Landlord Rights for Emotional Support Animals
According to the NAMI, an estimate of 61.5 million Americans (or 1 in 4) suffer from a mental or emotional disability.
For this reason, the use of Emotional Support Animals (ESA) is becoming more prevalent, and many mental health professionals are recommending animals and writing prescriptions as a therapy tool.
As a landlord or property owner, you might ask yourself, what does that mean for me and for my rental units that have “no pets” policies in place?
In this post, we will cover landlord rights when renting to a tenant with an emotional support animal.
Table of Contents
- The Fair Housing Act (FHA) & Landlords
- Emotional Support Animal Letters for Housing
- How Can a Landlord Verify an ESA Letter?
- ESA Questions a Landlord Has the Right to Ask a Tenant
- ESA Questions a Landlord Does Not Have the Right to Ask a Tenant
- What Kind of Animals Do Landlords Have to Allow?
- How Many Emotional Support Animals Do Landlords Have to Allow?
- Where is the Emotional Support Animal Allowed?
- When Can a Landlord Deny an Emotional Support Animal?
- What About Insurance for Banned Breeds?
- When Can a Landlord Evict a Tenant With an ESA?
- What Fees (If Any) Can a Landlord Charge for an ESA?
- What Could Happen if a Landlord Denies a Tenant Based on an ESA?
The Fair Housing Act (FHA) & Landlords
Under the Fair Housing Act, it is against the law for a property owner or landlord to refuse to house those with a disability.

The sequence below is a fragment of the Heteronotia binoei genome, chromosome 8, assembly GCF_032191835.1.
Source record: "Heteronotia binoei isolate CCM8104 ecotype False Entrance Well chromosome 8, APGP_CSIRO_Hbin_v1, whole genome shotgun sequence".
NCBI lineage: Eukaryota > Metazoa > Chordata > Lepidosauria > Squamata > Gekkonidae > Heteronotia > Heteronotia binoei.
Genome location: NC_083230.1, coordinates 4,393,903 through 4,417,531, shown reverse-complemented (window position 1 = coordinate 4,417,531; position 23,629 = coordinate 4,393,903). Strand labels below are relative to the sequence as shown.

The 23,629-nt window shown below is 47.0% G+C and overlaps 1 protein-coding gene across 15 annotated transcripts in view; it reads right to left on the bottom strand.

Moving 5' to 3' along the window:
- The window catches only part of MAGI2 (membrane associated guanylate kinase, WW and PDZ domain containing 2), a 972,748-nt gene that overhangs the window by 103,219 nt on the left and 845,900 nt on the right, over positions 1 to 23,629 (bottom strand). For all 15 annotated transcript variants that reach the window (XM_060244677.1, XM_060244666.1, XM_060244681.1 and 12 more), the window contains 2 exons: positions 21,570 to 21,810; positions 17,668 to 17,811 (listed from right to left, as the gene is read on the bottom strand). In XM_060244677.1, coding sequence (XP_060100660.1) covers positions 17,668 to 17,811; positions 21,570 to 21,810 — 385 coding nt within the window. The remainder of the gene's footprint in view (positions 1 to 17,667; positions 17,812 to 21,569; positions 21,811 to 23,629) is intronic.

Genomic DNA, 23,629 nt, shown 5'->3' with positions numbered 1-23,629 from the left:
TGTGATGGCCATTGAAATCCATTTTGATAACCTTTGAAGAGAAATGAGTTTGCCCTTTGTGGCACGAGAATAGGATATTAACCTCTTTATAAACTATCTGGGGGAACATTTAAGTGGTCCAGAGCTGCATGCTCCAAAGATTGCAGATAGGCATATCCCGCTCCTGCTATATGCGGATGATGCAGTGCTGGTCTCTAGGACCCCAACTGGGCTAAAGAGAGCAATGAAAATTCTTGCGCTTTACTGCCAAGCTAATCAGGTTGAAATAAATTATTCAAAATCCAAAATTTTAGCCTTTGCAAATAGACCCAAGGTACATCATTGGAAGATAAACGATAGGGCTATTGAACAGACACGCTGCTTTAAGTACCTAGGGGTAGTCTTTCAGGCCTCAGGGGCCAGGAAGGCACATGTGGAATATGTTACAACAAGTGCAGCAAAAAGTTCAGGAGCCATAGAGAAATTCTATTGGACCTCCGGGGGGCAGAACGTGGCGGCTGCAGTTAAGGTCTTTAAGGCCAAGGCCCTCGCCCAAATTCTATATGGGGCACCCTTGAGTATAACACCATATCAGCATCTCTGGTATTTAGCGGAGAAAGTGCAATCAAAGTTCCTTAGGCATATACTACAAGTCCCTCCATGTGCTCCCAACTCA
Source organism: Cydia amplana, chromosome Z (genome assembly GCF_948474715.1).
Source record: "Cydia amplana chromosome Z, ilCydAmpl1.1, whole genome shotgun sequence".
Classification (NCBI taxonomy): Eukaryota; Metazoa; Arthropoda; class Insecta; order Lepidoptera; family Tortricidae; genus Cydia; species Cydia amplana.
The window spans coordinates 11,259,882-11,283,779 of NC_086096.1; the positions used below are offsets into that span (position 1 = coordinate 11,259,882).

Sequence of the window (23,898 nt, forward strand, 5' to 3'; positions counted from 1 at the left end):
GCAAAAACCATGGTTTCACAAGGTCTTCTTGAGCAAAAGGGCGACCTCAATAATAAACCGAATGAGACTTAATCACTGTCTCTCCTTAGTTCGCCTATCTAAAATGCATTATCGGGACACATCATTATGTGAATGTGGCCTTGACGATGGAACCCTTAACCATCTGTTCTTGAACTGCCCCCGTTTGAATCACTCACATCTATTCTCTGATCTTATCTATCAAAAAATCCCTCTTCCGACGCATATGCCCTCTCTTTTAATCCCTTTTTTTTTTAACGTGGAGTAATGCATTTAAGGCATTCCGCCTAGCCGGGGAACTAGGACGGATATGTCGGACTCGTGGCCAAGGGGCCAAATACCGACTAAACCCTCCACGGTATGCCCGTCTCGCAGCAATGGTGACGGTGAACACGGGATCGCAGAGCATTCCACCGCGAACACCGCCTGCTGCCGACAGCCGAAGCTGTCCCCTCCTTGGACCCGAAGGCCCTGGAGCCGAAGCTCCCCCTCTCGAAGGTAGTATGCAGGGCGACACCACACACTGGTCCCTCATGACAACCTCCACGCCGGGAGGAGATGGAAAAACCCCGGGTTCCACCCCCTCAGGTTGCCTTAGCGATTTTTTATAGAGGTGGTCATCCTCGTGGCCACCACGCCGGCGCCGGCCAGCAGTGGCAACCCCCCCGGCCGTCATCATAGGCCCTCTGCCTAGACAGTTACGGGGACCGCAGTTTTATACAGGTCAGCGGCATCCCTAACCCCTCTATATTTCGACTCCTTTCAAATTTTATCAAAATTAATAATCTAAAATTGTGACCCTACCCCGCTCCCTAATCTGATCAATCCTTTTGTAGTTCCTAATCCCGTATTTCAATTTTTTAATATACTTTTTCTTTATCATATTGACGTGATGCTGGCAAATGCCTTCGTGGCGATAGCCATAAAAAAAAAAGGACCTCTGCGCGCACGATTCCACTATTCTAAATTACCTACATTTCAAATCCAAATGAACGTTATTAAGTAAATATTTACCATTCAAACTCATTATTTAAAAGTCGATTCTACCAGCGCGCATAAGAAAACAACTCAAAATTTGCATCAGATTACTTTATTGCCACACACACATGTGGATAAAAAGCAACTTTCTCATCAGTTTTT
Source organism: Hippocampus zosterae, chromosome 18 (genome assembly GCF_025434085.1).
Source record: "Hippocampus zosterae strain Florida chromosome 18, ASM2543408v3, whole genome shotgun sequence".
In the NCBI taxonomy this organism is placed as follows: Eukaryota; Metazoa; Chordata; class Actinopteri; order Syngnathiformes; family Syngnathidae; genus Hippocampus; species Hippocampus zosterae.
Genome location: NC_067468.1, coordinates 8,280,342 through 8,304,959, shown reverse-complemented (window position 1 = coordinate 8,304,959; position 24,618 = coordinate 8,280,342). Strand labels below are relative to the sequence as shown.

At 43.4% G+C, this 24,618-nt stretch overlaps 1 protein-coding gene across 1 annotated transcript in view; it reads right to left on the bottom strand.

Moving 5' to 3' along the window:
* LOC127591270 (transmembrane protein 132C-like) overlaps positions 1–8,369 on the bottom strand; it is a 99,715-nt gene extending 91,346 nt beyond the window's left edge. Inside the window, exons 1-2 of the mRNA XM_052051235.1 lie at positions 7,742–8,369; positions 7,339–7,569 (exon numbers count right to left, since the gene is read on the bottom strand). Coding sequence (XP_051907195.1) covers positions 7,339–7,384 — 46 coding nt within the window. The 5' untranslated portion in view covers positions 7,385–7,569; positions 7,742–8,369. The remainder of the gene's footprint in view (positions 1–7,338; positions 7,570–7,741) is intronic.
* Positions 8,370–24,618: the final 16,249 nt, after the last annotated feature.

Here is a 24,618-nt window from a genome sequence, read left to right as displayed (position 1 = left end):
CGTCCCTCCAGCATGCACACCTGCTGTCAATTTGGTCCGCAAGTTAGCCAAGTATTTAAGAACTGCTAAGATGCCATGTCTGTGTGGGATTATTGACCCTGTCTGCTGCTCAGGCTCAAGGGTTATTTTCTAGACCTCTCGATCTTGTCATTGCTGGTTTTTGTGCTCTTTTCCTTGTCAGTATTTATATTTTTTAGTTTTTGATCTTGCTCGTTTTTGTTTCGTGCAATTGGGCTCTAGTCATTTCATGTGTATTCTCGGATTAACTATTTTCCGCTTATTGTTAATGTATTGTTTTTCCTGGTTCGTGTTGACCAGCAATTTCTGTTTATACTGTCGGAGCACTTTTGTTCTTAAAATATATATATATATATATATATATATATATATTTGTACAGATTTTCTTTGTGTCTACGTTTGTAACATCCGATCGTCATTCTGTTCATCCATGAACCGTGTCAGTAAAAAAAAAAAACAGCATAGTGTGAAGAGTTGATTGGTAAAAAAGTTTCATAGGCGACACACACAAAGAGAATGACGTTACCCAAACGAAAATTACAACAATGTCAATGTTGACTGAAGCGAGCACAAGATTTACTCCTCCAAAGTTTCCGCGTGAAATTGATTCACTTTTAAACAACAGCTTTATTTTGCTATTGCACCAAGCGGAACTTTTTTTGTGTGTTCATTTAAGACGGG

The housing provider also cannot impose a different application or qualification criteria to those with disabilities. This means the rental fees, sales price, or rental terms or conditions cannot differ from those required by non-disabled persons.
However, the FHA does require written documentation or ESA letter from a licensed mental health professional attesting to the tenant’s need for an Emotional Support Animal. Simply having an ESA registration or vest is not enough to qualify an animal as an ESA.
Emotional Support Animal Letters for Housing
You may or may not have encountered an Emotional Support Animal Letter – these are validation letters from a licensed mental health professional telling you the renter has been prescribed the animal for mental health-related purposes.
This animal is NOT a pet but is there to give the needed therapy the person requires – the emotional support animal or ESA must be responsible for alleviating at least one identified symptoms or effects of an existing disability. This does not mean the animal simply makes the person “feel good.” The ESA must be there for a diagnosable condition such as depression, severe anxiety or phobia.